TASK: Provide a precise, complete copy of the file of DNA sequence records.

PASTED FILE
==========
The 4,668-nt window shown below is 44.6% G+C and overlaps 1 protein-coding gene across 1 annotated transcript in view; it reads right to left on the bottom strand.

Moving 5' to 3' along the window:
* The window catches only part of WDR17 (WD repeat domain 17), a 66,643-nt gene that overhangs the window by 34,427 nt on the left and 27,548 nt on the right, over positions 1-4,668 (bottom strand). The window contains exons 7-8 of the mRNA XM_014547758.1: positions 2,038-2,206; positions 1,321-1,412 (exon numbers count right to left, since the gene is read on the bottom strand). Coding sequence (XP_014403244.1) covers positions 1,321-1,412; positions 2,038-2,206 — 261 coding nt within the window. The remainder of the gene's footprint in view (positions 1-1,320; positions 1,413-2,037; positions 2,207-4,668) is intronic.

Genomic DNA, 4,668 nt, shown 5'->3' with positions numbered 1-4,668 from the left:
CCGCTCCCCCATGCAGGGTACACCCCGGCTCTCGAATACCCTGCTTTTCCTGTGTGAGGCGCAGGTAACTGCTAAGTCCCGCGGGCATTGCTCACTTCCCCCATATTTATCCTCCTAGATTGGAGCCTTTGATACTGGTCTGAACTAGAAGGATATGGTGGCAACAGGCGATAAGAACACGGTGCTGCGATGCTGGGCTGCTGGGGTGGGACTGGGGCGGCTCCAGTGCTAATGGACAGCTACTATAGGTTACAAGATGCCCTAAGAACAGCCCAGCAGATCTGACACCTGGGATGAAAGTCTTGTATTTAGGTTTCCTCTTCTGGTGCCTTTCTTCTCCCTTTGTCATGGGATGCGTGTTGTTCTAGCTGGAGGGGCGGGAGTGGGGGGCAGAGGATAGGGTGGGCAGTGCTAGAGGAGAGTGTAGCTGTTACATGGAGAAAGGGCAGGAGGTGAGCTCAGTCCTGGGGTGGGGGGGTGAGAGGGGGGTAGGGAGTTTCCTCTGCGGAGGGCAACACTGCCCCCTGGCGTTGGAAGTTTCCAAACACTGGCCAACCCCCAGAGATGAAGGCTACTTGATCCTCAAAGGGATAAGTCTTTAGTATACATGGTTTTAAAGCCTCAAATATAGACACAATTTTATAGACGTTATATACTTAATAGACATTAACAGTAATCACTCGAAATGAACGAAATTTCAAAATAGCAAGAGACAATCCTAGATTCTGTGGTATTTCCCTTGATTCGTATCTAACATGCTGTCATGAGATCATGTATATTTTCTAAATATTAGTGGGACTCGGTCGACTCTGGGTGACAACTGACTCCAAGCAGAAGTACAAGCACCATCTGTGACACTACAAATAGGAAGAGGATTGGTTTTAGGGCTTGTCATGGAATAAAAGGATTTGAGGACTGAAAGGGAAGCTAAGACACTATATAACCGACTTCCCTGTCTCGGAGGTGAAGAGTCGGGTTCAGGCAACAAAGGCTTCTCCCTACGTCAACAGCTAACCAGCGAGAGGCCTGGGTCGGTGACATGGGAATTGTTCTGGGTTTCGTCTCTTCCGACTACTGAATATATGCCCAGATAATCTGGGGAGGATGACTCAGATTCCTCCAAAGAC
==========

The 4,668-nt window shown below is 44.6% G+C and overlaps 1 protein-coding gene across 1 annotated transcript in view; it reads right to left on the bottom strand.

Moving 5' to 3' along the window:
* The window catches only part of WDR17 (WD repeat domain 17), a 66,643-nt gene that overhangs the window by 34,427 nt on the left and 27,548 nt on the right, over positions 1-4,668 (bottom strand). The window contains exons 7-8 of the mRNA XM_014547758.1: positions 2,038-2,206; positions 1,321-1,412 (exon numbers count right to left, since the gene is read on the bottom strand). Coding sequence (XP_014403244.1) covers positions 1,321-1,412; positions 2,038-2,206 — 261 coding nt within the window. The remainder of the gene's footprint in view (positions 1-1,320; positions 1,413-2,037; positions 2,207-4,668) is intronic.

Genomic DNA, 4,668 nt, shown 5'->3' with positions numbered 1-4,668 from the left:
CCGCTCCCCCATGCAGGGTACACCCCGGCTCTCGAATACCCTGCTTTTCCTGTGTGAGGCGCAGGTAACTGCTAAGTCCCGCGGGCATTGCTCACTTCCCCCATATTTATCCTCCTAGATTGGAGCCTTTGATACTGGTCTGAACTAGAAGGATATGGTGGCAACAGGCGATAAGAACACGGTGCTGCGATGCTGGGCTGCTGGGGTGGGACTGGGGCGGCTCCAGTGCTAATGGACAGCTACTATAGGTTACAAGATGCCCTAAGAACAGCCCAGCAGATCTGACACCTGGGATGAAAGTCTTGTATTTAGGTTTCCTCTTCTGGTGCCTTTCTTCTCCCTTTGTCATGGGATGCGTGTTGTTCTAGCTGGAGGGGCGGGAGTGGGGGGCAGAGGATAGGGTGGGCAGTGCTAGAGGAGAGTGTAGCTGTTACATGGAGAAAGGGCAGGAGGTGAGCTCAGTCCTGGGGTGGGGGGGTGAGAGGGGGGTAGGGAGTTTCCTCTGCGGAGGGCAACACTGCCCCCTGGCGTTGGAAGTTTCCAAACACTGGCCAACCCCCAGAGATGAAGGCTACTTGATCCTCAAAGGGATAAGTCTTTAGTATACATGGTTTTAAAGCCTCAAATATAGACACAATTTTATAGACGTTATATACTTAATAGACATTAACAGTAATCACTCGAAATGAACGAAATTTCAAAATAGCAAGAGACAATCCTAGATTCTGTGGTATTTCCCTTGATTCGTATCTAACATGCTGTCATGAGATCATGTATATTTTCTAAATATTAGTGGGACTCGGTCGACTCTGGGTGACAACTGACTCCAAGCAGAAGTACAAGCACCATCTGTGACACTACAAATAGGAAGAGGATTGGTTTTAGGGCTTGTCATGGAATAAAAGGATTTGAGGACTGAAAGGGAAGCTAAGACACTATATAACCGACTTCCCTGTCTCGGAGGTGAAGAGTCGGGTTCAGGCAACAAAGGCTTCTCCCTACGTCAACAGCTAACCAGCGAGAGGCCTGGGTCGGTGACATGGGAATTGTTCTGGGTTTCGTCTCTTCCGACTACTGAATATATGCCCAGATAATCTGGGGAGGATGACTCAGATTCCTCCAAAGAC